eicosapentaenoic acid


gamma-linolenic acid


Investigating Nutritional Therapy with eicosapentaenoic acid: gamma-linolenic acid and Antioxidants Role in Sepsis Treatment


arterial partial pressure of oxygen/fraction of inspired oxygen


Sequential Organ Failure Assessment.


  1. 1.

    Pontes-Arruda A, Martins LF, de Lima SM, Isola AM, Toledo D, Rezende E, Maia M, Magnan GB: Enteral nutrition with eicosapentaenoic acid, gamma-linolenic acid and antioxidants in the early treatment of sepsis: results from a multicenter, prospective, randomized, double-blinded, controlled study: the INTERSEPT study. Crit Care 2011, 15: R144. 10.1186/cc10267

    PubMed Central  Article  PubMed  Google Scholar 

  2. 2.

    Machado FR: Fish oil and sepsis: we still need more trials. Crit Care 2011, 15: 449. 10.1186/cc10431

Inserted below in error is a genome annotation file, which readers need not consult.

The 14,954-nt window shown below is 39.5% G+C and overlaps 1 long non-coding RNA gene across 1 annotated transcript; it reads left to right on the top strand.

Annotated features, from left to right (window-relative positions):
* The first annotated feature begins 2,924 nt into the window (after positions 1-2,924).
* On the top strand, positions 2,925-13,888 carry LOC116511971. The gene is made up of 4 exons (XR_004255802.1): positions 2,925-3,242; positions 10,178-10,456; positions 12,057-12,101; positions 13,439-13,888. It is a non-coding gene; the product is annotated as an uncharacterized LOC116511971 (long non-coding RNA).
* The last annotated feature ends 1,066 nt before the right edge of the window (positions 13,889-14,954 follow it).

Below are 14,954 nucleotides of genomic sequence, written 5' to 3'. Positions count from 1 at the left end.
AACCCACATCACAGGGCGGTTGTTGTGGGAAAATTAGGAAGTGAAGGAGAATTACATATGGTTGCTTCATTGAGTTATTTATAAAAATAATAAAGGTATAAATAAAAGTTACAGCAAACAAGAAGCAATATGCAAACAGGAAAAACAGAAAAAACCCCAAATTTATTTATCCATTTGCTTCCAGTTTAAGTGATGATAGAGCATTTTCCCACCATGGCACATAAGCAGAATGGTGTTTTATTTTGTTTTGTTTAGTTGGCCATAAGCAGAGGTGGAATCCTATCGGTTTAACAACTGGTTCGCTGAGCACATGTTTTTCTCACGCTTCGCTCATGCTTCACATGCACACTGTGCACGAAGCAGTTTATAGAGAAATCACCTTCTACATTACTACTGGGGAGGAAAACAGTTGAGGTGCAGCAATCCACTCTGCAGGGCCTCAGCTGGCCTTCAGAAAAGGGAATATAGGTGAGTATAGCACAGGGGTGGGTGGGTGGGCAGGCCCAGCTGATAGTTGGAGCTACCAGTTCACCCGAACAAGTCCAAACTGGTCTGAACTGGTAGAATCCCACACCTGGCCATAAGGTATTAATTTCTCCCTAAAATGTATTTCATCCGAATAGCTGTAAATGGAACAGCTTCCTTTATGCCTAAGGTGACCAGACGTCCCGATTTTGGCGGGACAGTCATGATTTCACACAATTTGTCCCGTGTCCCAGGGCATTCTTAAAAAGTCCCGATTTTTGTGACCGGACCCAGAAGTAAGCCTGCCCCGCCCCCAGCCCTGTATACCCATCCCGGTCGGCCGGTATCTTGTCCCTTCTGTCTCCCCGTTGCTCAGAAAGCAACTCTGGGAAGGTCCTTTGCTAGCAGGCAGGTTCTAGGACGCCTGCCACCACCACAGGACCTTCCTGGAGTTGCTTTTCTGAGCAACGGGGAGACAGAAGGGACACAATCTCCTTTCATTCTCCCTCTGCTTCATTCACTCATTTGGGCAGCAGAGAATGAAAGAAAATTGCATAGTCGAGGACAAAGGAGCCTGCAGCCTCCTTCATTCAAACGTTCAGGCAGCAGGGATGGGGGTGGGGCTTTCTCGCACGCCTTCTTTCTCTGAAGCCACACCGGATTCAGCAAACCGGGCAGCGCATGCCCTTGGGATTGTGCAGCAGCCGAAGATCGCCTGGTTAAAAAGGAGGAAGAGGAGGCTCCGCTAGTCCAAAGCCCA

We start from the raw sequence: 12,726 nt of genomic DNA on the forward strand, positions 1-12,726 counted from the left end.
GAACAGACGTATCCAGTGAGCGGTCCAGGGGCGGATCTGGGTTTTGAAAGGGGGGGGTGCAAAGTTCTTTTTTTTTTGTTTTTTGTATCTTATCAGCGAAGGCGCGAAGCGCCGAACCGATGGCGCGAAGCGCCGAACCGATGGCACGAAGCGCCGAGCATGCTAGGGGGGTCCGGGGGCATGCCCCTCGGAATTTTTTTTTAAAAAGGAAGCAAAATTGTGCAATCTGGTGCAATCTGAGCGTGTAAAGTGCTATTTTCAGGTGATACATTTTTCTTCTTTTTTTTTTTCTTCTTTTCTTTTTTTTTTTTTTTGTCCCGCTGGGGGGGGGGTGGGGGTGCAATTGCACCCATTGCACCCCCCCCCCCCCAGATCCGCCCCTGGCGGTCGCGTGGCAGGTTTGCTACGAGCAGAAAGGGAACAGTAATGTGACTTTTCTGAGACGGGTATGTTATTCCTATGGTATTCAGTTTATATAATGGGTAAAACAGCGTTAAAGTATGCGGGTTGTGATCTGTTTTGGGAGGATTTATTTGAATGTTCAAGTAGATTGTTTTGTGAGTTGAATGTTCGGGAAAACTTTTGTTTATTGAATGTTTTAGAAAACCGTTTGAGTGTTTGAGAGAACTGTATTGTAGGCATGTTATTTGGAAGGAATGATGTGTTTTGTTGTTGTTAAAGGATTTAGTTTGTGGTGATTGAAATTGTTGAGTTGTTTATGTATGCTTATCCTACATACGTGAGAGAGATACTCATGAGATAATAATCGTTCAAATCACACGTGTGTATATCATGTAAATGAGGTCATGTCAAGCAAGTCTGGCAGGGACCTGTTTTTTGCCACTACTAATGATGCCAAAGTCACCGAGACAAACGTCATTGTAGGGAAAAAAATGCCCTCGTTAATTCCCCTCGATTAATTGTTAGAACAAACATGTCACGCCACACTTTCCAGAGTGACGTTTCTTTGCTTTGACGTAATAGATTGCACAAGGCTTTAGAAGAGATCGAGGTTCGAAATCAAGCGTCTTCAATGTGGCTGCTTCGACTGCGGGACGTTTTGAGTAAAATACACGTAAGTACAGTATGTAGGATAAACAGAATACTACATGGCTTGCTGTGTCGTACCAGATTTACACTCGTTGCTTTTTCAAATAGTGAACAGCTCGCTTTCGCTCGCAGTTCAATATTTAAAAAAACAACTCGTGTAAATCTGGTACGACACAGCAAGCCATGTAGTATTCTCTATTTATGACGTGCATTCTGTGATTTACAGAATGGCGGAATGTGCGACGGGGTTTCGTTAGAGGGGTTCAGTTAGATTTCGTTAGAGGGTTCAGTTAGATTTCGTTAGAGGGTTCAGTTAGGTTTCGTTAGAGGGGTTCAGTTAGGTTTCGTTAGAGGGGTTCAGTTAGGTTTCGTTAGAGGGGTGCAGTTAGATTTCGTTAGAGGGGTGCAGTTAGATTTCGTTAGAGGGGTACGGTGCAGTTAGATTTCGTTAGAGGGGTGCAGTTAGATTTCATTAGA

PubMed Central  Article  PubMed  Google Scholar 

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Correspondence to Flavia R Machado.

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The authors declare that they have no competing interests.

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Machado, F.R., Caldeira-Filho, M., Costa-Filho, R. et al. INTERSEPT study: we still need more clarity. Crit Care 16, 416 (2012).

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  • Sequential Organ Failure Assessment
  • Sequential Organ Failure Assessment Score
  • Sepsis Patient
  • Prospective Randomized Control Trial
  • Arterial Partial Pressure